By John Kominicki
Cutting the ribbon on a new shopping center used to be an elected official’s most-prized photo op. Today, it’s unveiling a septic system install.
That’s real progress on a couple of fronts. First, there is scientific evidence that suggests Long Island will actually sink if anybody builds another shopping center here. More importantly, it shows that sewage has finally taken its rightful place, front and center, in the minds of local pols.
And about time. The region’s aquifers, which supply residents with almost 140 billion gallons of fresh water a year, are showing signs of real distress, with rising nitrogen levels from wastewater and storm runoff that’s laced with lawn, golf course and farm fertilizers.
Phosphorus is also on the rise, and new pollutants, from flushed pharmaceutical and personal care products, have been found in our drinking water lately.
I’ll pause for a collective, “Eeew.”
What’s so bad about nitrogen, you ask? Basically, that it thrives on oxygen, which, as you may remember from high school, is a pretty important part of H2O. Get too much nitrogen in your water supply and you have to worry about bad things, like methemoglobinemia, which is better known as Blue Baby Syndrome. The name pretty much tells you everything you need to know.
Nitrogen in our rivers, lakes and seas also fertilizes oxygen-sucking algae, which have been known to cause giant oceanic dead zones, completely devoid of other plant life or aquatic species. The algae can also choke out coastal grasses and other plant life that slow down the tidal waves associated with storms that have names.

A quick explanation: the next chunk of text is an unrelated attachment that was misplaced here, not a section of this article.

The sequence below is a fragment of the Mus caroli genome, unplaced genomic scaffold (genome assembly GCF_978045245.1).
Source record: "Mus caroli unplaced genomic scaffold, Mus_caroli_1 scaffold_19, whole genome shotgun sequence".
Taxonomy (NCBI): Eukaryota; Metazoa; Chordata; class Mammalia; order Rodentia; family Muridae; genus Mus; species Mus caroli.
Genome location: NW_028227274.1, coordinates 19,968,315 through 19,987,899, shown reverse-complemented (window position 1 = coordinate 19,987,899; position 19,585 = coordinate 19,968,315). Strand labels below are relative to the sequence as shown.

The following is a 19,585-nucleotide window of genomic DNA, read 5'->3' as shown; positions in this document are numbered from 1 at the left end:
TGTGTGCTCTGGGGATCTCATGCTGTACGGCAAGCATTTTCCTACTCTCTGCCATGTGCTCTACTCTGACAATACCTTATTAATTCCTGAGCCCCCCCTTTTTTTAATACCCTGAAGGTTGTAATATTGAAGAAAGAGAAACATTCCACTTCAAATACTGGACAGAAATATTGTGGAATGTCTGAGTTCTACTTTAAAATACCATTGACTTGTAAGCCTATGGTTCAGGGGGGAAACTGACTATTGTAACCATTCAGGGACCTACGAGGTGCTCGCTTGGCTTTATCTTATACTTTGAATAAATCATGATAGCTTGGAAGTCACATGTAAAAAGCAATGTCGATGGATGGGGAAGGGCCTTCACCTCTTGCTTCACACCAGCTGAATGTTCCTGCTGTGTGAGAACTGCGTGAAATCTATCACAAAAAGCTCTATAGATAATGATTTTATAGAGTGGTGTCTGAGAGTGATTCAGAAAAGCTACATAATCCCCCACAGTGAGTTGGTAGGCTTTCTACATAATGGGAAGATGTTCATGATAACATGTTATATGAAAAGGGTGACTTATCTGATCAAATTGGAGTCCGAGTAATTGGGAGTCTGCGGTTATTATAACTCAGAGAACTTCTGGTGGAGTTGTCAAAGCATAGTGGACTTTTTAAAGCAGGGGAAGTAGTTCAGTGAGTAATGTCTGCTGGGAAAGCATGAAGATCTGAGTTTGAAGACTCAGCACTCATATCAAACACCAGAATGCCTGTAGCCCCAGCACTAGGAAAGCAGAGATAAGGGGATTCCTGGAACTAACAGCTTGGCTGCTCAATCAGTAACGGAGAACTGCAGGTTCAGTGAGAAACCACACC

Storms with names like “Sandy,” for instance.
Nitrogen levels are a problem for both our counties, but in different ways. Nassau’s issue is the outflow from its waste treatment facilities, which is discharged way too close to shore and is responsible for the spread of an especially foul-smelling, marsh-killing algae called sea lettuce. The county would like to shoot the effluent a couple miles out to sea, but it needs financial help – $600 million ought to do it – to get the job done.
Maybe some of our friends in Albany are reading this.
Suffolk’s problem is on the intake. With huge swaths of the county still unsewered – for more, do a Google search of “Southwest Sewer District Scandal” – residents rely largely on septic tanks and cesspools, which do little more than strain waste through the soil and, eventually, back into the aquifer.
Another, “Eeew” is appropriate.
Now, back to the photo op, where we saw Suffolk Executive Steve Bellone (D) posing recently beside a large hole in the yard of Nesconset’s Jim Minet, one of 19 lucky winners of the county’s advanced wastewater treatment systems lottery. The prize: A $15,000 Hydro Action “extended aeration” system that keeps micro-organisms at the buffet longer, reducing exiting nitrogen levels by as much as 80 percent.
Nineteen advanced wastewater treatment systems are a nice start, but with 400,000 septic tanks in the county, the program obviously has a ways to go. What’s important is that Bellone and Nassau counterpart Ed Mangano (R) are proactively working the clean water issue and lobbying mightily for the state and federal financial aid needed to move local efforts along.
Good on them. Perhaps they understand that elected office is, itself, a lot like a sewer.
What you get out of it, after all, depends almost entirely on what you put into it.
The author works as the editor of www.InnovateLI.com and is also a columnist for the Long Island Index blog, a project of the Rauch Foundation.